The collapse of two Bear Stearns hedge funds in 2007 was among the earliest signs of the impending financial crisis.
More than six years later, lawyers continue to fight over the cause of their demise.
Monday morning, liquidators seeking to recover money for investors in the funds filed a fraud lawsuit against three major credit rating agencies.
The action, filed in a New York state court, accuses Standard & Poor’s, Fitch Ratings and Moody’s Investors Service of assigning artificially high credit ratings to the mortgage bonds in the funds.
When those bonds collapsed, the funds failed, resulting in more than $1 billion in investor losses.
In a 141-page complaint, the liquidators cite a trove of texts and emails – some of which had already surfaced in earlier cases – that they say show the agencies knew their high-quality ratings on the mortgage bonds were a sham.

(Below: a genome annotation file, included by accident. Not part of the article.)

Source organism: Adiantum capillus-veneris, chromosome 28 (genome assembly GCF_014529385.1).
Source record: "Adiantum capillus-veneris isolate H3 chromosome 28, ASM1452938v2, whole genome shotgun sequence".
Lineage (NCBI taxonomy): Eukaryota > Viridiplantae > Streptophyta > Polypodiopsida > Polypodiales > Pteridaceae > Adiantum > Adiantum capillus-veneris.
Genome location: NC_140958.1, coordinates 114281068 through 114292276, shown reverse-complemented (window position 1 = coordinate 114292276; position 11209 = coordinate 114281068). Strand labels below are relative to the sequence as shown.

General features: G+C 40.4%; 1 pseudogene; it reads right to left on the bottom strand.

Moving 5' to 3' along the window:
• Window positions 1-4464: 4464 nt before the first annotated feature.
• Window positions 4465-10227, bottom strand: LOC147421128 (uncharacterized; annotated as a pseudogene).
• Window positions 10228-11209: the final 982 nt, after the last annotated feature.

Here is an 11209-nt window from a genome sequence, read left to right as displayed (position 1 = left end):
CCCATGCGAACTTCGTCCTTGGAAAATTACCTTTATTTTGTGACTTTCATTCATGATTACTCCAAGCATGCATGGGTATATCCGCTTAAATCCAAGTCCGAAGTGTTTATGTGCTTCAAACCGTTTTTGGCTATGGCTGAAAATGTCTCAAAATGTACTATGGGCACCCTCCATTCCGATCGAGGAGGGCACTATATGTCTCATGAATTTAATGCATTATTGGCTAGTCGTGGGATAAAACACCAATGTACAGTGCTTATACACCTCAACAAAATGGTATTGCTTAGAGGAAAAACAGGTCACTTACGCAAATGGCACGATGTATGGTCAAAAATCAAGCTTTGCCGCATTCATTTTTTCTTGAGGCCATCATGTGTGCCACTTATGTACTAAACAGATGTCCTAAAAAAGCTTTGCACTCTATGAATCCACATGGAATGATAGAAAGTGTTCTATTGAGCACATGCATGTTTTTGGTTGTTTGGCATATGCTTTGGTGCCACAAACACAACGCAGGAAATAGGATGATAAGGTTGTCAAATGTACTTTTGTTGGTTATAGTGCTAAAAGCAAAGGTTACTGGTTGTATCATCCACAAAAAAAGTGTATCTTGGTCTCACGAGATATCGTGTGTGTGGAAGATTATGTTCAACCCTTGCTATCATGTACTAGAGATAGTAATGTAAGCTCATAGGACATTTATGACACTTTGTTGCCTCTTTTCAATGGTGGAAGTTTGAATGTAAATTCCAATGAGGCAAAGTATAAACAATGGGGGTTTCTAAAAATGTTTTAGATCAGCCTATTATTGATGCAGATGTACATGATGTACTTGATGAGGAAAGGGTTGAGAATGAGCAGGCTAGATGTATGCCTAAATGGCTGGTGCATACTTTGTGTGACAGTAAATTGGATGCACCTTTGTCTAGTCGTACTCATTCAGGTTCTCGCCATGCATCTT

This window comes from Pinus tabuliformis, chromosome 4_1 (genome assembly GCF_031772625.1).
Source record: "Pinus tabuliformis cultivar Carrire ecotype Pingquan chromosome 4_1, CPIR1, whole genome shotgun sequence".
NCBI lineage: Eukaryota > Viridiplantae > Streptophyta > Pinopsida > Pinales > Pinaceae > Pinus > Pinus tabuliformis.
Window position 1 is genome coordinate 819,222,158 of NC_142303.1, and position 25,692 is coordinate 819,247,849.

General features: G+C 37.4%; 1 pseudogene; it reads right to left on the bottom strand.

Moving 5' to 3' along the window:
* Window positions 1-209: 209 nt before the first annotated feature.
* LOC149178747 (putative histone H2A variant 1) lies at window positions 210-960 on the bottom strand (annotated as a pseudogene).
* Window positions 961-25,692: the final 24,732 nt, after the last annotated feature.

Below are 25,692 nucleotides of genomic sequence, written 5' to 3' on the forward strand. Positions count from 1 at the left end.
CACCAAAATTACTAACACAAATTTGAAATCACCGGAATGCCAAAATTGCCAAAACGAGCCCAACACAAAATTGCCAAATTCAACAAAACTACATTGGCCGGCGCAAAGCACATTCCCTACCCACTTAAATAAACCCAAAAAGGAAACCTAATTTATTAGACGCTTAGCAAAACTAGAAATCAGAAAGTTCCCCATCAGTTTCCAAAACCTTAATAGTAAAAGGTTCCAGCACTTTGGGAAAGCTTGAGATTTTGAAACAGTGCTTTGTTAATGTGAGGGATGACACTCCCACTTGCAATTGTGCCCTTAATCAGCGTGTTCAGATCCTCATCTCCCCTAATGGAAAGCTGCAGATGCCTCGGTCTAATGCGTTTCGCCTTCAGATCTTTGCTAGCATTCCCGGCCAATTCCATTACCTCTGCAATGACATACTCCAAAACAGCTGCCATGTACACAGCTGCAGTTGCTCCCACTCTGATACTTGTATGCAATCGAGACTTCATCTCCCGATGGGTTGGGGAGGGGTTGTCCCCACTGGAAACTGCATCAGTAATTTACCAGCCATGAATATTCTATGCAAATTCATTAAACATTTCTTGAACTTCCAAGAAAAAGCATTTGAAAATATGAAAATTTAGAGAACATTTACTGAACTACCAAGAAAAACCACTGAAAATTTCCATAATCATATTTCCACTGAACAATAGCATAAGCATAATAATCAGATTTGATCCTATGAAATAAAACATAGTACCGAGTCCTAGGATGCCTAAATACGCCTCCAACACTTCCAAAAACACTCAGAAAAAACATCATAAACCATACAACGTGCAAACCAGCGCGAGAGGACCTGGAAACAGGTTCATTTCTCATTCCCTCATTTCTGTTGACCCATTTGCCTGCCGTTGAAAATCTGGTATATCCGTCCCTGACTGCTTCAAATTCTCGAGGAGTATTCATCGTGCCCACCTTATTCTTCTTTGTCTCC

“It could be structured by cows, and we would rate it,” an S&P employee said to a co-worker in a text message from 2007.
“We sold our soul to the devil for revenue,” a Moody’s employee said in an internal document.
In an email, another S&P employee called the firm’s ratings practices a “scam.”
James C. McCarroll, a lawyer representing the liquidators, said that by giving risky mortgage bonds misleading ratings, the agencies were enriching themselves at the expense of investors in the Bear hedge funds that owned those bonds.